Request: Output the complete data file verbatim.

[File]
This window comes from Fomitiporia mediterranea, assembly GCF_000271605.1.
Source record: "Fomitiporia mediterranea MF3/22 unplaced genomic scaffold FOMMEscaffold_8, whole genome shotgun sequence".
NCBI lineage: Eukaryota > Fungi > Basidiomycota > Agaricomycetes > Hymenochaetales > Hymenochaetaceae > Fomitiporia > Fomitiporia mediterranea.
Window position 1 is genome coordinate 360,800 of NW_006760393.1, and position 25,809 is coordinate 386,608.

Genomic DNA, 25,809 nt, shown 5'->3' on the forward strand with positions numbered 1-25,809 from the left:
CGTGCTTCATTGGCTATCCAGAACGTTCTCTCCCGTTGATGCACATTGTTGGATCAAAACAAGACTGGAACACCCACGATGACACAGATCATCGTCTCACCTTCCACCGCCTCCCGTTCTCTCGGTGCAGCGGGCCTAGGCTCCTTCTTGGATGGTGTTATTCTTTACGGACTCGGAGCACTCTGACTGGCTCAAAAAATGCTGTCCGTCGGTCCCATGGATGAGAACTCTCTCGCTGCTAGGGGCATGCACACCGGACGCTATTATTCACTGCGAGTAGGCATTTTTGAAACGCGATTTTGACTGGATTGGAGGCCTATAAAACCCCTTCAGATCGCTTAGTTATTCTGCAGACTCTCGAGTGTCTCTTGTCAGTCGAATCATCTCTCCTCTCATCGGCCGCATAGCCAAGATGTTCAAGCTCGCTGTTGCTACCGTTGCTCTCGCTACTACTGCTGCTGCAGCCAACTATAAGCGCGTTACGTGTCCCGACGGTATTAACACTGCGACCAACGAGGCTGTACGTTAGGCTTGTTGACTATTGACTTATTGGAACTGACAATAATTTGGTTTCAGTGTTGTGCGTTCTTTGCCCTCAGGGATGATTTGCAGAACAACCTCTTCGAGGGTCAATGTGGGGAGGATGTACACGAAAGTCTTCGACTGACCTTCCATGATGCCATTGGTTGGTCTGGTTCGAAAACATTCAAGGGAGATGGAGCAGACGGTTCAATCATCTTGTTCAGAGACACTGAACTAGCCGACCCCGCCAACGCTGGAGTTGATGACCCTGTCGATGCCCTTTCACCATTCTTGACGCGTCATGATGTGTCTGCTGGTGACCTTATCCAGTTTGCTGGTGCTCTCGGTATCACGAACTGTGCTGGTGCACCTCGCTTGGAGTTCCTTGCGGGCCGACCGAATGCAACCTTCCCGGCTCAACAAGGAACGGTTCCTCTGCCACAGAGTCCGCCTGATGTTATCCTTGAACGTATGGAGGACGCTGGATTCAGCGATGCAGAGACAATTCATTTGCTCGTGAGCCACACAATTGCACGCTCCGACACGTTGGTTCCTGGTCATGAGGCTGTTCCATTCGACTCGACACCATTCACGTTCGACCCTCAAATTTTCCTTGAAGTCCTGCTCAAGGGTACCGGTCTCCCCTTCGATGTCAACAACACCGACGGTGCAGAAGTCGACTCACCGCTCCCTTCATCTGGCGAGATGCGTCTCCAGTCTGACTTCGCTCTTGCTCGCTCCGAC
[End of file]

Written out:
This window comes from Fomitiporia mediterranea, assembly GCF_000271605.1.
Source record: "Fomitiporia mediterranea MF3/22 unplaced genomic scaffold FOMMEscaffold_8, whole genome shotgun sequence".
NCBI lineage: Eukaryota > Fungi > Basidiomycota > Agaricomycetes > Hymenochaetales > Hymenochaetaceae > Fomitiporia > Fomitiporia mediterranea.
Window position 1 is genome coordinate 360,800 of NW_006760393.1, and position 25,809 is coordinate 386,608.

Genomic DNA, 25,809 nt, shown 5'->3' on the forward strand with positions numbered 1-25,809 from the left:
CGTGCTTCATTGGCTATCCAGAACGTTCTCTCCCGTTGATGCACATTGTTGGATCAAAACAAGACTGGAACACCCACGATGACACAGATCATCGTCTCACCTTCCACCGCCTCCCGTTCTCTCGGTGCAGCGGGCCTAGGCTCCTTCTTGGATGGTGTTATTCTTTACGGACTCGGAGCACTCTGACTGGCTCAAAAAATGCTGTCCGTCGGTCCCATGGATGAGAACTCTCTCGCTGCTAGGGGCATGCACACCGGACGCTATTATTCACTGCGAGTAGGCATTTTTGAAACGCGATTTTGACTGGATTGGAGGCCTATAAAACCCCTTCAGATCGCTTAGTTATTCTGCAGACTCTCGAGTGTCTCTTGTCAGTCGAATCATCTCTCCTCTCATCGGCCGCATAGCCAAGATGTTCAAGCTCGCTGTTGCTACCGTTGCTCTCGCTACTACTGCTGCTGCAGCCAACTATAAGCGCGTTACGTGTCCCGACGGTATTAACACTGCGACCAACGAGGCTGTACGTTAGGCTTGTTGACTATTGACTTATTGGAACTGACAATAATTTGGTTTCAGTGTTGTGCGTTCTTTGCCCTCAGGGATGATTTGCAGAACAACCTCTTCGAGGGTCAATGTGGGGAGGATGTACACGAAAGTCTTCGACTGACCTTCCATGATGCCATTGGTTGGTCTGGTTCGAAAACATTCAAGGGAGATGGAGCAGACGGTTCAATCATCTTGTTCAGAGACACTGAACTAGCCGACCCCGCCAACGCTGGAGTTGATGACCCTGTCGATGCCCTTTCACCATTCTTGACGCGTCATGATGTGTCTGCTGGTGACCTTATCCAGTTTGCTGGTGCTCTCGGTATCACGAACTGTGCTGGTGCACCTCGCTTGGAGTTCCTTGCGGGCCGACCGAATGCAACCTTCCCGGCTCAACAAGGAACGGTTCCTCTGCCACAGAGTCCGCCTGATGTTATCCTTGAACGTATGGAGGACGCTGGATTCAGCGATGCAGAGACAATTCATTTGCTCGTGAGCCACACAATTGCACGCTCCGACACGTTGGTTCCTGGTCATGAGGCTGTTCCATTCGACTCGACACCATTCACGTTCGACCCTCAAATTTTCCTTGAAGTCCTGCTCAAGGGTACCGGTCTCCCCTTCGATGTCAACAACACCGACGGTGCAGAAGTCGACTCACCGCTCCCTTCATCTGGCGAGATGCGTCTCCAGTCTGACTTCGCTCTTGCTCGCTCCGAC